Located: about 70 kilometers north of the Vientiane Capital (Central Provinces)
Total area: 15,927 square kilometers
11 Districts: Phonhong, Thoulakhom, Keo-Oudom, Kasi, Vang Vieng, Meuang Feuang, Sanakharm, Meuang Mad, Hinherp, Viengkham, & Meuane
The province Capital is: Viengkham
Vientiane Province is located in the central of Laos, far from Vientiane Capital around 85 kilometers. It has total area of 22.554 square kilometers 2/3 of the land is mountainous and 1/3 is land field. It shares border with another provinces such as : Luang Prabang to the north, Xieng Khouang to the north east, Bolikhamxay to the east, Vientiane Capital city to the south, Sayabouly to the west and Loei Province (Thailand) to the south west which 97 kilometers length. The provoince has a total population of 450.329 people, female 224.065 people, Vientiane Province consist of 11 districts: Thoulakhom District, Viengkham, Keo-oudom, Phonhong, Hinherb, Vang Vieng, Kasi, Meuang Mad, Meuang Feuang, Sanakham, and Meuane District. The capital city of Vientiane Province is Phonhong District. The landscape in Vientiane Province varies from the flat, fertile alluvial plains of the Mekong River Valley to rugged limestone mountains in the northern and western part of the province. Vientiane Province is well-known for biggest lake of Laos, Outside of the main provincial towns the countryside is a beautiful, lush green mosaic of rice paddies, tropical fruit trees, and jungle vegetation dotted with quaint villages where traditional architecture and lifestyles can be seen.
Close to Vientiane Capital is the Ang Nam Ngum (Ngum Reservoir) a picturesque inland lake formed by one of the country’s major hydropower schemes – the Nam Ngum Dam. Boat trips on the reservoir are a popular day-trip from Vientiane Capital but for visitors with more time, an overnight stay at Ban Na Kheaun or Tha Heua is possible. On a southern corner of the reservoir is the large Dansavan Resort where you can gamble and play golf. Visit the Thoulakhom Zoo at Ban Keun to see a well-kept collection of local species. At Ban Bo in Thoulakhom District are large natural salt deposits that are processed and packaged into the common table condiment using traditional technologies.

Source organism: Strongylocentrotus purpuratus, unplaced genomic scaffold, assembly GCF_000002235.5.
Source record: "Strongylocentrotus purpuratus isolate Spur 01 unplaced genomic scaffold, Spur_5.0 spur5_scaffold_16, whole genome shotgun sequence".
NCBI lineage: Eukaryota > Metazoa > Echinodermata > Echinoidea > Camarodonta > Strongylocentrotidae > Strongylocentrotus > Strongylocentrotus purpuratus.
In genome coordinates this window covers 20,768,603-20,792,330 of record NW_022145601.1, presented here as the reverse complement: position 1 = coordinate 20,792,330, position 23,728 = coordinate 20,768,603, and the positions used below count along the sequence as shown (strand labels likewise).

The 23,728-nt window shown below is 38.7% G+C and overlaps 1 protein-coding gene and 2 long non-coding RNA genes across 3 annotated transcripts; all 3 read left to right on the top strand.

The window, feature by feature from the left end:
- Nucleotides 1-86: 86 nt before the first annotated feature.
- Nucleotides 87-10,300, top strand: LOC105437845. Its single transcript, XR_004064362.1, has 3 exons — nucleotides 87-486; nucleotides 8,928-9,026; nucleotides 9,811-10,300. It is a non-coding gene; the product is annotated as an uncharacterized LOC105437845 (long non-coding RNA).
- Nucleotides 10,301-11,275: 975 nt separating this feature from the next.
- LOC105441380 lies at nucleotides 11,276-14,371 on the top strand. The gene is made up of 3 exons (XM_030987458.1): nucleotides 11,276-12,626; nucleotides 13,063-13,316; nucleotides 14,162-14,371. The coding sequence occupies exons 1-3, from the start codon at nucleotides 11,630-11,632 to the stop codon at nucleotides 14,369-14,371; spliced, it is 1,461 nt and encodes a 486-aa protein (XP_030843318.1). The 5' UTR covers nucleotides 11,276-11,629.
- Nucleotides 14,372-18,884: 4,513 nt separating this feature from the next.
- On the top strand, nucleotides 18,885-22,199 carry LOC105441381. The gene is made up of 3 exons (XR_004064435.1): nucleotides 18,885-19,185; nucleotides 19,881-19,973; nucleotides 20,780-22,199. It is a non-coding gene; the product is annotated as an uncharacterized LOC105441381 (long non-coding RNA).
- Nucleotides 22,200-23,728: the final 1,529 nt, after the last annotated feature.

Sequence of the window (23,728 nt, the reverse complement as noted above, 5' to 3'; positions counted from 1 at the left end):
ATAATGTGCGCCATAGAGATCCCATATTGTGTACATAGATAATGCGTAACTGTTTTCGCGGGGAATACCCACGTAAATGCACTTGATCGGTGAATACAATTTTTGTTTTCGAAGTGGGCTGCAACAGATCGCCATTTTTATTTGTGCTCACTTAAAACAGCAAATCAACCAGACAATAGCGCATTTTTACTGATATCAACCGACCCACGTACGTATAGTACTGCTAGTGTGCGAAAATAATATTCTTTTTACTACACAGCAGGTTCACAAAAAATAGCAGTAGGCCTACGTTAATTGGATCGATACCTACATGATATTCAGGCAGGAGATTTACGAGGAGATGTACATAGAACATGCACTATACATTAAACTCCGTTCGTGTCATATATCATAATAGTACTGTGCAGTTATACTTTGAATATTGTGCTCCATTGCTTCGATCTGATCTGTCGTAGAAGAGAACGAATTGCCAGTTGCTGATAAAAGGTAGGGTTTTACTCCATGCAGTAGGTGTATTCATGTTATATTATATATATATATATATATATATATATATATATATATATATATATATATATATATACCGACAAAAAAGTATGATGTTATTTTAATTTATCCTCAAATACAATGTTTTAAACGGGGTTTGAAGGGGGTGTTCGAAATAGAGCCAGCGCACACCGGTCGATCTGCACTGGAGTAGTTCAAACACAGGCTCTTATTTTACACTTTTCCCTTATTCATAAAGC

The small town of Vang Vieng 150 km north of the capital is set in a dreamlike landscape of bizarre limestone mountain peaks and sheer cliffs with the Nam Song River bisecting the town. At the base of the town’s limestone mountains are a network of caves to explore. There are a variety of well-developed tourism services in Vang Vieng and a wide range of accommodations. Water sports such as kayaking and tubing are popular and rock climbing is also a growing pastime. For those who prefer less exhausting travel, Vang Vieng’s sights include several 16th and 17th century monasteries and the small Hmong villages of Nam Som and Nam Muang.
Just off of route 13 north are two of Vientiane Province’s better known attractions – a small man-made reservoir known as Nong Nok near Ban Sivilay that has great bird watching and the ancient Vang Xang Buddha images and sculptures that are carved into the side of a sandstone escarpment.
Because there are so many water bodies brimming with aquatic life various types of prepared and preserved fish have become legendary in Vientiane province. First is the heavily-salted, fermented fish known as “pa daek” that can be purchased along route 13 near Hin Heub. And then there is “koy paa” (sour and spicy minced fish salad), “kaeng paa” (fish soup) and “neung paa” (a delicious dish of steamed fish and fresh herbs) served at floating restaurants on the arteries of the Nam Ngum Reservoir near Thalad Village and Vang Vieng. At the organic farms in Vang Vieng you can also try mulberry shakes and purchase mulberry leaf tea, mulberry wine, jellies and jams.
With so many water bodies and pleasant warm weather Vientiane Province is a great place to get soaked during the Lao New Year or Pi Mai Lao celebrations in mid-April. In every village, district capital and especially the main tourist center of Vang Vieng, Pi Mai Lao is not worth missing.